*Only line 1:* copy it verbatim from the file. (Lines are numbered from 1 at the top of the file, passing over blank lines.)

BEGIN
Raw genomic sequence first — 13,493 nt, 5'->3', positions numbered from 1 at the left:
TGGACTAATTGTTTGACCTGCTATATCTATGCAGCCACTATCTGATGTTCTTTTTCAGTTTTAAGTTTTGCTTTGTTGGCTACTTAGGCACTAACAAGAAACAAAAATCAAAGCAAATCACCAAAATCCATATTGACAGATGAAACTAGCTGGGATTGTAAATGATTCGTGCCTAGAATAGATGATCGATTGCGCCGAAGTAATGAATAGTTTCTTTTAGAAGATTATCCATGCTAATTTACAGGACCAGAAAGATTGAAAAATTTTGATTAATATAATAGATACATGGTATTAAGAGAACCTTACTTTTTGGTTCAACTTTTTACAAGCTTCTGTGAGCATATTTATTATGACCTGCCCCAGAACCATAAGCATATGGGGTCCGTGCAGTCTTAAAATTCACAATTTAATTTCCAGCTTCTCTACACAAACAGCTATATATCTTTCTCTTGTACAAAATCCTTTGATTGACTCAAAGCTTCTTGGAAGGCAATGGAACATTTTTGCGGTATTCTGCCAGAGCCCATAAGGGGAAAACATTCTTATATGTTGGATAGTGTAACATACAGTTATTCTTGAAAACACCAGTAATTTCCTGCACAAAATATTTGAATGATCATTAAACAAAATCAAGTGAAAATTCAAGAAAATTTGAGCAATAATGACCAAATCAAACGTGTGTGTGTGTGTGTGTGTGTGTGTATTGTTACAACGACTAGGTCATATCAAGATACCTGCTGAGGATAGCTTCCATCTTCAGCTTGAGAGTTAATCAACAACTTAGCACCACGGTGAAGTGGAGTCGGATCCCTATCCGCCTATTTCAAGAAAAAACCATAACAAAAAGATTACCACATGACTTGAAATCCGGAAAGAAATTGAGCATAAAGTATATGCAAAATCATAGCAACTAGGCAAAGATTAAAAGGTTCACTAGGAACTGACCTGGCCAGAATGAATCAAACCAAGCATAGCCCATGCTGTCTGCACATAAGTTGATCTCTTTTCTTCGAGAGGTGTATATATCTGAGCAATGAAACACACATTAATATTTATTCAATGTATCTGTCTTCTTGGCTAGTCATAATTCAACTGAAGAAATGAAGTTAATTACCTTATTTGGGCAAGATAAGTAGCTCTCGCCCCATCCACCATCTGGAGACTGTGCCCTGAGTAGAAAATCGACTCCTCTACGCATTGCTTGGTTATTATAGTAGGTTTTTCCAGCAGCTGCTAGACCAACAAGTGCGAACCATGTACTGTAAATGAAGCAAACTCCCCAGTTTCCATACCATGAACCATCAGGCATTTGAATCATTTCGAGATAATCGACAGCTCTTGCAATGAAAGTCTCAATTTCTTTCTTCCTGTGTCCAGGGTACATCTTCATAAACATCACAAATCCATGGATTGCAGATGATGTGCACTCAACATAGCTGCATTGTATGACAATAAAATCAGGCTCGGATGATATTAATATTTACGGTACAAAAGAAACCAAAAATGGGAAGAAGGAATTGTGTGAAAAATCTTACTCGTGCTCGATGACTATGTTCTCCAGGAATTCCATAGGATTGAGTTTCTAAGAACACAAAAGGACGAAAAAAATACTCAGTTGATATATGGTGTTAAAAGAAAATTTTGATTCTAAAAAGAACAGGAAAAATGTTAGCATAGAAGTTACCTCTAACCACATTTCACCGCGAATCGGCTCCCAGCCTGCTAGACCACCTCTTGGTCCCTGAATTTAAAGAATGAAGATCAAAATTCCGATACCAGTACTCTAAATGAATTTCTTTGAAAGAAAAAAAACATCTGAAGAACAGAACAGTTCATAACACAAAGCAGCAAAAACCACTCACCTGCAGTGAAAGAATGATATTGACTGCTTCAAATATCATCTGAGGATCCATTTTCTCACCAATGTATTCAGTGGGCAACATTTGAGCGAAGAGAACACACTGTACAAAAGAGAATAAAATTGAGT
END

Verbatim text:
Raw genomic sequence first — 13,493 nt, 5'->3', positions numbered from 1 at the left: